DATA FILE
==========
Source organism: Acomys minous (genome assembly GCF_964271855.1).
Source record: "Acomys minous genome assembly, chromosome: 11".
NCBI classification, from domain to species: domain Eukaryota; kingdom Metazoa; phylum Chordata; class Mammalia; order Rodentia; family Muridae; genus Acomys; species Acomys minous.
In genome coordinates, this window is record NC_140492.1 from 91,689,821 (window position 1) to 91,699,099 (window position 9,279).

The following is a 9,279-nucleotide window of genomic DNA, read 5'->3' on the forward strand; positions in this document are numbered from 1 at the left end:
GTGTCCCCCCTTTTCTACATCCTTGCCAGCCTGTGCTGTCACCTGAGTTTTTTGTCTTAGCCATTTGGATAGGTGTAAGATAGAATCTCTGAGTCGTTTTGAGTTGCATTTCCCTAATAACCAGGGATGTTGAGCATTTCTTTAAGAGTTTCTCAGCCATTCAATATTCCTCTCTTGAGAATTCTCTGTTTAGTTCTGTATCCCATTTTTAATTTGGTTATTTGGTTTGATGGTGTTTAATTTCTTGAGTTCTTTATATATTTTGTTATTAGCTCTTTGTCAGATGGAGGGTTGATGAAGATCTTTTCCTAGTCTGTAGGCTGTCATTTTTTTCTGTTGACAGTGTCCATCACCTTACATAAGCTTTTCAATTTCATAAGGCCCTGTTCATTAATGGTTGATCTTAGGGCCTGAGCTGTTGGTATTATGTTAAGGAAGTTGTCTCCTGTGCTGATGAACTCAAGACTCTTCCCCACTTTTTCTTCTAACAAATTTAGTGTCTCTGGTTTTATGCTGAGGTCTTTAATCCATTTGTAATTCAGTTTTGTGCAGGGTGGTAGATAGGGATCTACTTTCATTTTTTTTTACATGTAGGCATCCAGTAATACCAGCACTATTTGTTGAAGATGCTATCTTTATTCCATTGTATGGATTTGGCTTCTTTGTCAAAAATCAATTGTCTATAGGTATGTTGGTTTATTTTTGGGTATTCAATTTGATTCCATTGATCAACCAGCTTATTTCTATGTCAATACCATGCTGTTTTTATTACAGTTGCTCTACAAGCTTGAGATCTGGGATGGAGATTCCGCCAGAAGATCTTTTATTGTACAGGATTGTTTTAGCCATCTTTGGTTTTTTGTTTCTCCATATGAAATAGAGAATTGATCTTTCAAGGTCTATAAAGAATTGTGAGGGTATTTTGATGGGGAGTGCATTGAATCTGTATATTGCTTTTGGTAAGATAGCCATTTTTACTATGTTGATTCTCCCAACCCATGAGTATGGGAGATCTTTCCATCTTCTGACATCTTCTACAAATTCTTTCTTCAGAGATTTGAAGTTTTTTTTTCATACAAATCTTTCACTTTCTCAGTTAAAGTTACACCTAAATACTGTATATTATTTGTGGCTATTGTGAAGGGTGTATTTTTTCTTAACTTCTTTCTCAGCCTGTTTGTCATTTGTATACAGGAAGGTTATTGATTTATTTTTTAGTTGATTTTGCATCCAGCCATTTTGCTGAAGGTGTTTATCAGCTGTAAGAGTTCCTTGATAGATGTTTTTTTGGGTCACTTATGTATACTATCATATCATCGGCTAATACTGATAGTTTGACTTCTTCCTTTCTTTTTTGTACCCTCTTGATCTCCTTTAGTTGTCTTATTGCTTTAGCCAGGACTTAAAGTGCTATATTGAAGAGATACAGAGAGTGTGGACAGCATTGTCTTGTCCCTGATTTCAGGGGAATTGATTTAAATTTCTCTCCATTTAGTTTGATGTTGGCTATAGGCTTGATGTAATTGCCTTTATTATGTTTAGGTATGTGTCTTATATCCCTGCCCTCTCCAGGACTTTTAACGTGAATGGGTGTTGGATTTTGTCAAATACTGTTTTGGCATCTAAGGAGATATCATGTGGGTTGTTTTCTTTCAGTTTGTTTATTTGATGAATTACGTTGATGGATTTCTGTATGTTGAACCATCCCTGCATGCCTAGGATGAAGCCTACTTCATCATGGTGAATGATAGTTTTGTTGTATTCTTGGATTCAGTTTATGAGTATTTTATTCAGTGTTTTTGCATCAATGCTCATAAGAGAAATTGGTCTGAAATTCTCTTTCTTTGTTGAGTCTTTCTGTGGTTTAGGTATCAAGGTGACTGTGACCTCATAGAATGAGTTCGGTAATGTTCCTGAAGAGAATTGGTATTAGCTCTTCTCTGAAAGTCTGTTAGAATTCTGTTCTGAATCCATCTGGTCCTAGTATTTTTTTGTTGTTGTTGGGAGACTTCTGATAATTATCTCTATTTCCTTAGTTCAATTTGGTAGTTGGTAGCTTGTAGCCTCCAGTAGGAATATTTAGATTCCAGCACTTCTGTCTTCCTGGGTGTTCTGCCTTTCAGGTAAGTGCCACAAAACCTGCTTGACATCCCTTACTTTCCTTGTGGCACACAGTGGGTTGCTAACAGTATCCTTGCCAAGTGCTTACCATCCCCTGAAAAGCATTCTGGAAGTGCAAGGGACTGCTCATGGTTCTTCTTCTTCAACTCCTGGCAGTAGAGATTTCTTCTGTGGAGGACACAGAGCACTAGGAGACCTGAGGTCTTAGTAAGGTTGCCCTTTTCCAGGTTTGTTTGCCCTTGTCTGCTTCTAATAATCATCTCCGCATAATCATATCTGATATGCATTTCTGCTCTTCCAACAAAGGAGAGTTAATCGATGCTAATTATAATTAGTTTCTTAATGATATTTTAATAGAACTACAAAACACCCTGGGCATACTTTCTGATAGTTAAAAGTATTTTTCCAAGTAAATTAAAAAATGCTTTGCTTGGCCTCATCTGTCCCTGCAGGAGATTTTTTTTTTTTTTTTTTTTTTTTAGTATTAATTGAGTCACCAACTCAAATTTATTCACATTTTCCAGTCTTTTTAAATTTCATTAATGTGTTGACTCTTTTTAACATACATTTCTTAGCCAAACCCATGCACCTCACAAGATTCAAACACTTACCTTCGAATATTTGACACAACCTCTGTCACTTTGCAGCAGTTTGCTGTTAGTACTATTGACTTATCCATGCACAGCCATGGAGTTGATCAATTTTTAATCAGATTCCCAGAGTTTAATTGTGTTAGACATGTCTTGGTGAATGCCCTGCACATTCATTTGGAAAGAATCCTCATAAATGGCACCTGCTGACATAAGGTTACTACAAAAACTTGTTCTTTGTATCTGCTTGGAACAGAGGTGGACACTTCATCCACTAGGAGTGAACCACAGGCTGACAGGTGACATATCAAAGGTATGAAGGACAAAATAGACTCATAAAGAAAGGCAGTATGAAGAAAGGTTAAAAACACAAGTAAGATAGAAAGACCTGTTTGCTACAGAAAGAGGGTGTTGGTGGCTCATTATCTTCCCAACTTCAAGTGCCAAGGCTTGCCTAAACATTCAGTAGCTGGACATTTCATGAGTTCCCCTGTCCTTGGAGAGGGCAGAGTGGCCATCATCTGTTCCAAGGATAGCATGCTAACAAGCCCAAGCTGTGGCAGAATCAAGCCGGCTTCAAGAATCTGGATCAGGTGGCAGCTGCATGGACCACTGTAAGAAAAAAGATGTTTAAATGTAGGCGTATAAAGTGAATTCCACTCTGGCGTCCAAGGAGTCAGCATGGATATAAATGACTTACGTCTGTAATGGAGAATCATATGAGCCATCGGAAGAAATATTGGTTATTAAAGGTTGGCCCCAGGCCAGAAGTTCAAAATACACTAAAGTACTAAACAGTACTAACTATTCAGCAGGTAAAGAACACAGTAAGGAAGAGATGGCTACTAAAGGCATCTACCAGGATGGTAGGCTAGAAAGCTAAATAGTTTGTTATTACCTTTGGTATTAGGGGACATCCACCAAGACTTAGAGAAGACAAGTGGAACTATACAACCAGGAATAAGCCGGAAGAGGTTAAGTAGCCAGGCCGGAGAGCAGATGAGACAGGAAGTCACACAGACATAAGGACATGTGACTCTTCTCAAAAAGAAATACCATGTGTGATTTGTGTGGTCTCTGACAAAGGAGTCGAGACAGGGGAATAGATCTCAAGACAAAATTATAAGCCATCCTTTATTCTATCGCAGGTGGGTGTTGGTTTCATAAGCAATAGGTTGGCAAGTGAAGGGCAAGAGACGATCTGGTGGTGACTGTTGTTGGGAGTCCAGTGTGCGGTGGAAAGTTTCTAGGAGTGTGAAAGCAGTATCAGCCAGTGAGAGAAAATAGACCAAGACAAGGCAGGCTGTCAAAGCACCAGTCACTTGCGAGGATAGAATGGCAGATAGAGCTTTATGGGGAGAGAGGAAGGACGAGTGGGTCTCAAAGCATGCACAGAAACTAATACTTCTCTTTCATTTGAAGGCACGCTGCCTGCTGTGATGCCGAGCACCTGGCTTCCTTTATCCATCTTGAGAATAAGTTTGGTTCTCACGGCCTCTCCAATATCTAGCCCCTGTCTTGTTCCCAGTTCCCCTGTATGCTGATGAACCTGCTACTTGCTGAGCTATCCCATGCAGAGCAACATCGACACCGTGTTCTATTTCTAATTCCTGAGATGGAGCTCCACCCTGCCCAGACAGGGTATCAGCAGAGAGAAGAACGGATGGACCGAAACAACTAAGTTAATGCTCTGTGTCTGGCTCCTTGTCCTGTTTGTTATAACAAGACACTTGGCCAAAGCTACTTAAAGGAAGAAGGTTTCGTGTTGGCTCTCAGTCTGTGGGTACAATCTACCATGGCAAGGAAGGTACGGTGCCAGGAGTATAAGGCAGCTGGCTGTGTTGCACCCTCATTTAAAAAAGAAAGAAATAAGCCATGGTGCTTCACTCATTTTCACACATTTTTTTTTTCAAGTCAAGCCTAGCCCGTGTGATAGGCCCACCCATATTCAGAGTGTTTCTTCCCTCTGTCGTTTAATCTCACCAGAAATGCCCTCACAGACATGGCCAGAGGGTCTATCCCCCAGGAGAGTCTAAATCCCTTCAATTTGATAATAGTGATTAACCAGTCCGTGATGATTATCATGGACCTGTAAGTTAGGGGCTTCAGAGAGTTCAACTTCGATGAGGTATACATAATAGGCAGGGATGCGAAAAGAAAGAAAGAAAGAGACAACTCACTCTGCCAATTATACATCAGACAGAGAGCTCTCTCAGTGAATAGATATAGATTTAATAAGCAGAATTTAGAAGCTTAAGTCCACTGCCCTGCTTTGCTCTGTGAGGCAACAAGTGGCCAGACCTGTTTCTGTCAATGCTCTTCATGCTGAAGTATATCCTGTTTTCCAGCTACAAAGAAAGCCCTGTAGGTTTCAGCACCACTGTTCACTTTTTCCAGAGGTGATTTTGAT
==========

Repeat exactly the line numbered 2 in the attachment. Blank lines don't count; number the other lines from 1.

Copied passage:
Source record: "Acomys minous genome assembly, chromosome: 11".